In his Pulitzer Prize winning book, The Prize, Daniel Yergin recounts the fascinating (and sometimes terrifying) history behind the world’s most desired commodity: oil. It’s a dense read, loaded with the complete history of the adoption of the commodity – from the first Drake well in Pennsylvania up to the state of the industry in the 1990’s. If you haven’t read it and you’re looking for an opportunity to become more versed on the history of the energy industry, then I can’t recommend it enough. It will walk you through the struggles over money and power which have been seen through all of history, but the book does a phenomenal job of laying it out.
Why was oil the prize? Why not corn? Why not gold for that matter?
With it, oil brought the ability to transform a natural resource into energy, lubricants, and a huge feedstock of incredible widgets. It transformed the world. And while the lubricants and plastics industry remains about 50% of the use of oil, transforming it into energy to power automobiles, boats, shipping vessels, aircrafts, lawnmowers, electricity generators, and even rockets made it one of the most valuable commodities in the world. It remains the primary feedstock for the majority of transportation fuels worldwide, even after decades of climate change and global warming rhetoric focused on eliminating it from existence. I posit the immense value of oil (and other fossil fuels) is its intrinsic energy density. It’s valuable because it can be transported easily, it is literally everywhere, and when you light it on fire, you get an enormous amount of energy returned for the amount of energy invested (aka a ton of bang for your buck).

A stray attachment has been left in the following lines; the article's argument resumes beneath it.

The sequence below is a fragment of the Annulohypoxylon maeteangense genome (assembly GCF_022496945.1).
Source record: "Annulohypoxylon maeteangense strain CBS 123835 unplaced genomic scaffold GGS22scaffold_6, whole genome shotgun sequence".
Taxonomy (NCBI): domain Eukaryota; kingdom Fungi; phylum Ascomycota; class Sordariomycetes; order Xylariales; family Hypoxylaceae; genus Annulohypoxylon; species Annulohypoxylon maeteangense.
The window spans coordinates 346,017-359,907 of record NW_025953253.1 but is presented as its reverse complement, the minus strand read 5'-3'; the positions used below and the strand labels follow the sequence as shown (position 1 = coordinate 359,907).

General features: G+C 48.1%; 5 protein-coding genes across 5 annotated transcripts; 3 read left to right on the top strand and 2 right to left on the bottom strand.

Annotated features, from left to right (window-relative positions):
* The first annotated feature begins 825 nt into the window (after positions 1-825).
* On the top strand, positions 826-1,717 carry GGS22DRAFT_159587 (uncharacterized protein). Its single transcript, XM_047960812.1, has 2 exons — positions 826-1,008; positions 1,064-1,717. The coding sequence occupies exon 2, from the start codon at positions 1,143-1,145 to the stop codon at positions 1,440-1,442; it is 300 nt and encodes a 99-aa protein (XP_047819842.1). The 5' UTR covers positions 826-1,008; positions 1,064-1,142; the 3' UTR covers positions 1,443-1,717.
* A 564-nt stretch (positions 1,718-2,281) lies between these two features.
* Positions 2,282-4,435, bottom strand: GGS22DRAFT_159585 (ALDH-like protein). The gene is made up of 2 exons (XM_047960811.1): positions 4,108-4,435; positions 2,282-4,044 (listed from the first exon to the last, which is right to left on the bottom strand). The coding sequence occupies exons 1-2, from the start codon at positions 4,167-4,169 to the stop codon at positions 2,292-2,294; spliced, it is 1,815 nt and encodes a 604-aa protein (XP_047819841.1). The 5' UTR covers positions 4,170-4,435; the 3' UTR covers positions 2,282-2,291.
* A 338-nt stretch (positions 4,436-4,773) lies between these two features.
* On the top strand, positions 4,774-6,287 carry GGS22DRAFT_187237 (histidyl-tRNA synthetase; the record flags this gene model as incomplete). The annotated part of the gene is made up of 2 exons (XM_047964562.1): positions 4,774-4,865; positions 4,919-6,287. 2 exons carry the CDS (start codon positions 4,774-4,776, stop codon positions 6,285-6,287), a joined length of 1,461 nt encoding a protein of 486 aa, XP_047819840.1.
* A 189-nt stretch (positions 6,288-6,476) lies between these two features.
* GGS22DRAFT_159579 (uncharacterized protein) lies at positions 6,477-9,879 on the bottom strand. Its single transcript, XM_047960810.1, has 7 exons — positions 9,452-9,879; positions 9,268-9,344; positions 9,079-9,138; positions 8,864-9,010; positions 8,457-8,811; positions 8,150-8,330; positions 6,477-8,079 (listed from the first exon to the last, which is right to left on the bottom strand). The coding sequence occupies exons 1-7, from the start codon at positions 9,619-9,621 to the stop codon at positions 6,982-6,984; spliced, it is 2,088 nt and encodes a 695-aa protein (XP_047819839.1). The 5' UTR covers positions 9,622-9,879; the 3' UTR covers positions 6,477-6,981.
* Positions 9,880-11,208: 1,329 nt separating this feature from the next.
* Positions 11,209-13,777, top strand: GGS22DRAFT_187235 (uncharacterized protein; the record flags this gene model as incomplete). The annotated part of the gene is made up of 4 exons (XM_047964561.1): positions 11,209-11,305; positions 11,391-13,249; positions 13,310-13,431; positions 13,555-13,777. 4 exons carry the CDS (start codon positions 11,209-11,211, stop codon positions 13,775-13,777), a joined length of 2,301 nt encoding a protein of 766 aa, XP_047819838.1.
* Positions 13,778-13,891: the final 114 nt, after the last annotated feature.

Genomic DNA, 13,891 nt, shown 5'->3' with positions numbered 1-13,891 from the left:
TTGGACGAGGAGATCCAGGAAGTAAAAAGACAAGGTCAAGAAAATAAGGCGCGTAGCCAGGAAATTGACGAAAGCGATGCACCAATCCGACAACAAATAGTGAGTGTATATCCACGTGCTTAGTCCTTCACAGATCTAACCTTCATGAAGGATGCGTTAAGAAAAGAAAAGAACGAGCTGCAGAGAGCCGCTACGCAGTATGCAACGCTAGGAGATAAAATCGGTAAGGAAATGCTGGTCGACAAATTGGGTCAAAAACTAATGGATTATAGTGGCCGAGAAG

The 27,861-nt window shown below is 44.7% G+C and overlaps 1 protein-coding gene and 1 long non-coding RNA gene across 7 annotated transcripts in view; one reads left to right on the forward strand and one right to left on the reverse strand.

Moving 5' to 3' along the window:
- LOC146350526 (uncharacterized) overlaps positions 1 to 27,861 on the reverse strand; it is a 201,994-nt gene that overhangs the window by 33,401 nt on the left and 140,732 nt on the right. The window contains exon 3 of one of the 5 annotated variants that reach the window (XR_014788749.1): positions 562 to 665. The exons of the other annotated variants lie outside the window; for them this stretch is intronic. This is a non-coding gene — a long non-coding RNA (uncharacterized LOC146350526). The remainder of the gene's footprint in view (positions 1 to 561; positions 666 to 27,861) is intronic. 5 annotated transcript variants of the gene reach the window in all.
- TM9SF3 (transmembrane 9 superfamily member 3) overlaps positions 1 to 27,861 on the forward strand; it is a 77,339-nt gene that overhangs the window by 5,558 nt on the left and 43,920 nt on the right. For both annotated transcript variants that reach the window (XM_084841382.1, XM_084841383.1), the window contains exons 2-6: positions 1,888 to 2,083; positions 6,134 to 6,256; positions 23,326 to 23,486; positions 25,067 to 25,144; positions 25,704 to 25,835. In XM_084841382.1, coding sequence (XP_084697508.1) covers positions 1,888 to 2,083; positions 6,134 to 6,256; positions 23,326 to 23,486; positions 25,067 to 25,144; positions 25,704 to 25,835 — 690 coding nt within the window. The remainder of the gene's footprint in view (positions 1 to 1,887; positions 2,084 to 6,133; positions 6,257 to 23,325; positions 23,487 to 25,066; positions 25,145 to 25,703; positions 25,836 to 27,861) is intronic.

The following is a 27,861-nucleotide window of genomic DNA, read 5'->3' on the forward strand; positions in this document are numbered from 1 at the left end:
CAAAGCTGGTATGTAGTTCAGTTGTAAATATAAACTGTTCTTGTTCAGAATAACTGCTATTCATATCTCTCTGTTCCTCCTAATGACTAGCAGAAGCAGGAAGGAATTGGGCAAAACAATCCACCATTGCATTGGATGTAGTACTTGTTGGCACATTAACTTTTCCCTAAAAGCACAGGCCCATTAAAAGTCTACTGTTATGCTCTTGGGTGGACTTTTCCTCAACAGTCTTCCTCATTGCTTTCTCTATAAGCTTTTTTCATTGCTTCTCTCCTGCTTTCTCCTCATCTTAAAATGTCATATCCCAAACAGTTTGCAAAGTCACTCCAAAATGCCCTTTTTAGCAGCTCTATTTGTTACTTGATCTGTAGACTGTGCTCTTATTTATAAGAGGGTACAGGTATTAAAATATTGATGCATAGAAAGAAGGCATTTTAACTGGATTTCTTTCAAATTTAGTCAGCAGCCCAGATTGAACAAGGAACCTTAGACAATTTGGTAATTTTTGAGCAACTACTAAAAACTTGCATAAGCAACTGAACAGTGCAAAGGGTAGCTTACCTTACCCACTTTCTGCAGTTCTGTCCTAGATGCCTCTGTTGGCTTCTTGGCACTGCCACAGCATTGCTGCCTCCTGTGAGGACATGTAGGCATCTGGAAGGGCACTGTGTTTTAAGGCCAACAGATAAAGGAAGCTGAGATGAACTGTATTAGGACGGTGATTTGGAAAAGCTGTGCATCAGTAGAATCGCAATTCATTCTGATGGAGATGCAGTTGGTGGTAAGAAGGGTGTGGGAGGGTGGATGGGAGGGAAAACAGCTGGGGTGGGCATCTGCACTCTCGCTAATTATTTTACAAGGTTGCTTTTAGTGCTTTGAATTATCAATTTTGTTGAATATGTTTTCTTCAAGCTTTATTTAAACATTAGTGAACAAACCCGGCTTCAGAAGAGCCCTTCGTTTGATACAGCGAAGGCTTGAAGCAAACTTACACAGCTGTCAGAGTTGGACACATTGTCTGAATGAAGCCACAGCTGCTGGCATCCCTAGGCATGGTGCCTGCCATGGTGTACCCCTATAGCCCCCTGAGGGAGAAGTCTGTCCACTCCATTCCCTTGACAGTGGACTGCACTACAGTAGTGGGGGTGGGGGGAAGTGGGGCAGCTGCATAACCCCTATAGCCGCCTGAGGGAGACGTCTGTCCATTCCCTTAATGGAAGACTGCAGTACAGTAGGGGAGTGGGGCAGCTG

As large as the prize was for oil, the prize in the energy future is even bigger.